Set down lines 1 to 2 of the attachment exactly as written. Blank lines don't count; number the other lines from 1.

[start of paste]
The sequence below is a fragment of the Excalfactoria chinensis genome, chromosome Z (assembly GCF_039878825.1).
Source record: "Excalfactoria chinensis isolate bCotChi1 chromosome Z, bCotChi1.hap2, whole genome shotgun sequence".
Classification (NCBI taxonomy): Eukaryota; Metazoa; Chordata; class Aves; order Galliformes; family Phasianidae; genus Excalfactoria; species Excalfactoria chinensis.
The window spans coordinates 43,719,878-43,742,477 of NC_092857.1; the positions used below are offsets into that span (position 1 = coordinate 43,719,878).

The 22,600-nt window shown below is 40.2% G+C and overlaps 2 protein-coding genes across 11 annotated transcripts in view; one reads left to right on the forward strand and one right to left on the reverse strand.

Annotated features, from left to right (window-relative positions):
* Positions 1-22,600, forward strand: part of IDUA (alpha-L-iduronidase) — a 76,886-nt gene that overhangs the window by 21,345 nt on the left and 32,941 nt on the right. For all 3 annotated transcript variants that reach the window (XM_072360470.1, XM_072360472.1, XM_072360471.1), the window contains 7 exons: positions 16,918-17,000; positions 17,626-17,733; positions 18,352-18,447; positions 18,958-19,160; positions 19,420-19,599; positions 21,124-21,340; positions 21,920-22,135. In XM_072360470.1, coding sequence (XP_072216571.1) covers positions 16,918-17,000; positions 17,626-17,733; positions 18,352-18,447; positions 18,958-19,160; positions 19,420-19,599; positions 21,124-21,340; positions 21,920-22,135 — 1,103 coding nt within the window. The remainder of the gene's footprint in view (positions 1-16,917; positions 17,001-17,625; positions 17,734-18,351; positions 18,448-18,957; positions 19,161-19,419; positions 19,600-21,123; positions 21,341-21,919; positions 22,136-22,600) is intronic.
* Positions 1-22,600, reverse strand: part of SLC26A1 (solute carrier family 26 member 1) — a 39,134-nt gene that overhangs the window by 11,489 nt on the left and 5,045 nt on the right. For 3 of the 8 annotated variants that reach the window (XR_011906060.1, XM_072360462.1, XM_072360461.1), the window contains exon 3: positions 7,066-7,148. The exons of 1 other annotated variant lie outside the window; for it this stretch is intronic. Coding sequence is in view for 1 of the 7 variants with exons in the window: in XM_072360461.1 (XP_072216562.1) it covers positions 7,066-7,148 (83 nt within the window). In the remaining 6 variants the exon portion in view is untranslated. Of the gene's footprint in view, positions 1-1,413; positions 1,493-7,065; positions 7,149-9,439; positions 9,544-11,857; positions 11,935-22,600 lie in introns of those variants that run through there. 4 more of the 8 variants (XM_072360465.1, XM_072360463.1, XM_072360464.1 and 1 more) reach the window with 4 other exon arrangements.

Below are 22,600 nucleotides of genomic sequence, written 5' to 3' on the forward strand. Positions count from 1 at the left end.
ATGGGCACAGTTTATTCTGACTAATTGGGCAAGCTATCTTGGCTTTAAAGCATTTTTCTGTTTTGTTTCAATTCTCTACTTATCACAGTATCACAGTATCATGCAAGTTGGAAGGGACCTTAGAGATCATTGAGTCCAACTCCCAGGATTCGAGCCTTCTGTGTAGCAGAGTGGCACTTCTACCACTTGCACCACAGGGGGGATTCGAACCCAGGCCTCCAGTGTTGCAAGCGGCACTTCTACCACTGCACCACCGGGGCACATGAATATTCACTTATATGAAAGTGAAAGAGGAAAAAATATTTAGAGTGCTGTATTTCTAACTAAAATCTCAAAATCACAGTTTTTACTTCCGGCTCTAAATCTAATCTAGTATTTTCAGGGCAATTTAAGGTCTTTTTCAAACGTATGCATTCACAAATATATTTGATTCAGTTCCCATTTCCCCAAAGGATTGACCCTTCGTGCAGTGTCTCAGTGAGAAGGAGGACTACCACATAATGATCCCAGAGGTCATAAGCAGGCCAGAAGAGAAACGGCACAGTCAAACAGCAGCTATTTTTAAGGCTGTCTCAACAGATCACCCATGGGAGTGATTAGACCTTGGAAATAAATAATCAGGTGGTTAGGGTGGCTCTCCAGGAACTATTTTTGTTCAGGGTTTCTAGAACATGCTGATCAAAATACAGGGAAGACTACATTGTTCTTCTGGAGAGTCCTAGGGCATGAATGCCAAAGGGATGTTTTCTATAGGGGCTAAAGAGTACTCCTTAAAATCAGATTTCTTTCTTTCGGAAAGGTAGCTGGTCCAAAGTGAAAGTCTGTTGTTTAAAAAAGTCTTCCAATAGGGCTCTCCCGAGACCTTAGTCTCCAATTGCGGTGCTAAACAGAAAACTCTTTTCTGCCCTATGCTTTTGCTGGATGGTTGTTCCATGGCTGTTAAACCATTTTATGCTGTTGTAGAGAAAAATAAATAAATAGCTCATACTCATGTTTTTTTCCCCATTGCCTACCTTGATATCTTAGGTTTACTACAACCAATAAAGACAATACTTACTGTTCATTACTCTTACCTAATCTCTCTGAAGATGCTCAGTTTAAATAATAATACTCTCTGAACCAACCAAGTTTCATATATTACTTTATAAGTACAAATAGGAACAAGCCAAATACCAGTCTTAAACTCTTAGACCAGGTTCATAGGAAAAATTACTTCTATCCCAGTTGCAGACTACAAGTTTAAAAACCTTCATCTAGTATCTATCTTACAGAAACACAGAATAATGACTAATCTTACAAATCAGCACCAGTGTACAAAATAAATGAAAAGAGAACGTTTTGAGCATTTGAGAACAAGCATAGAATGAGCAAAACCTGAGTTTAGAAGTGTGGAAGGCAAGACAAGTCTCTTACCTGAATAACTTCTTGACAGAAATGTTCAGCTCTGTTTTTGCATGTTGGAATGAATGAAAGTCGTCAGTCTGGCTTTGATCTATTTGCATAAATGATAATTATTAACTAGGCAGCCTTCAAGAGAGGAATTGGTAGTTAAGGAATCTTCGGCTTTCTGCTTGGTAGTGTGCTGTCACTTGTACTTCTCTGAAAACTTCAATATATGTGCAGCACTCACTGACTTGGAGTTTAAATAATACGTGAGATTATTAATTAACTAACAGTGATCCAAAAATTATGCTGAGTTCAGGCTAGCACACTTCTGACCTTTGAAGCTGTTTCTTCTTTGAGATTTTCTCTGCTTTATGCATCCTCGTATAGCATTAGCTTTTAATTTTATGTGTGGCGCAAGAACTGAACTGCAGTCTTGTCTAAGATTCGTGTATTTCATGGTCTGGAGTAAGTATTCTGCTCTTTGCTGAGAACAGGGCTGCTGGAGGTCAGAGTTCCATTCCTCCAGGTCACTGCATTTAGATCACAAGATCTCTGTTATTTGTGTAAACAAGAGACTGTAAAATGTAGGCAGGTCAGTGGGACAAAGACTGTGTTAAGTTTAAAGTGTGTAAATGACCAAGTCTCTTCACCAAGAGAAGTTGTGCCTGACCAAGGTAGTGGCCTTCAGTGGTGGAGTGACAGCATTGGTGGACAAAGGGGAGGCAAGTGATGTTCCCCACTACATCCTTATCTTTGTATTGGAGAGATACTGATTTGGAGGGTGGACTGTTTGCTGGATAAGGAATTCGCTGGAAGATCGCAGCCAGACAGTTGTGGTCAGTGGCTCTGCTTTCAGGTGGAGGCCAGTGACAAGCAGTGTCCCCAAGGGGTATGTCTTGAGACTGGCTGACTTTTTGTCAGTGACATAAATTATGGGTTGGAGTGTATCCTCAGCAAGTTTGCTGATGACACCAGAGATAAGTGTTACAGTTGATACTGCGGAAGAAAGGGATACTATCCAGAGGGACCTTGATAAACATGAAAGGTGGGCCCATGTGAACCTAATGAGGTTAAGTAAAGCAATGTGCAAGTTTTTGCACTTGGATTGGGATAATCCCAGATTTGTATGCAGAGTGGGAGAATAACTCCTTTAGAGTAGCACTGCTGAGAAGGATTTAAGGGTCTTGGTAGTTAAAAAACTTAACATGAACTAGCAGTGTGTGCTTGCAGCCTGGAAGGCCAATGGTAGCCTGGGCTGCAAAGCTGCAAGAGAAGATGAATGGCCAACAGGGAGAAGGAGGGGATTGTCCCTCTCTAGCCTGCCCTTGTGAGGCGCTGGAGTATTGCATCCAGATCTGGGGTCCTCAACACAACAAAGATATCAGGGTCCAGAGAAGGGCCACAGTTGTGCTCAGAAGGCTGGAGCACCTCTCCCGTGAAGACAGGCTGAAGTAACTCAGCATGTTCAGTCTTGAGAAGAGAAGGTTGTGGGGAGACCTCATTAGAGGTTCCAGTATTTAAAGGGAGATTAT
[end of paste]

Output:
The sequence below is a fragment of the Excalfactoria chinensis genome, chromosome Z (assembly GCF_039878825.1).
Source record: "Excalfactoria chinensis isolate bCotChi1 chromosome Z, bCotChi1.hap2, whole genome shotgun sequence".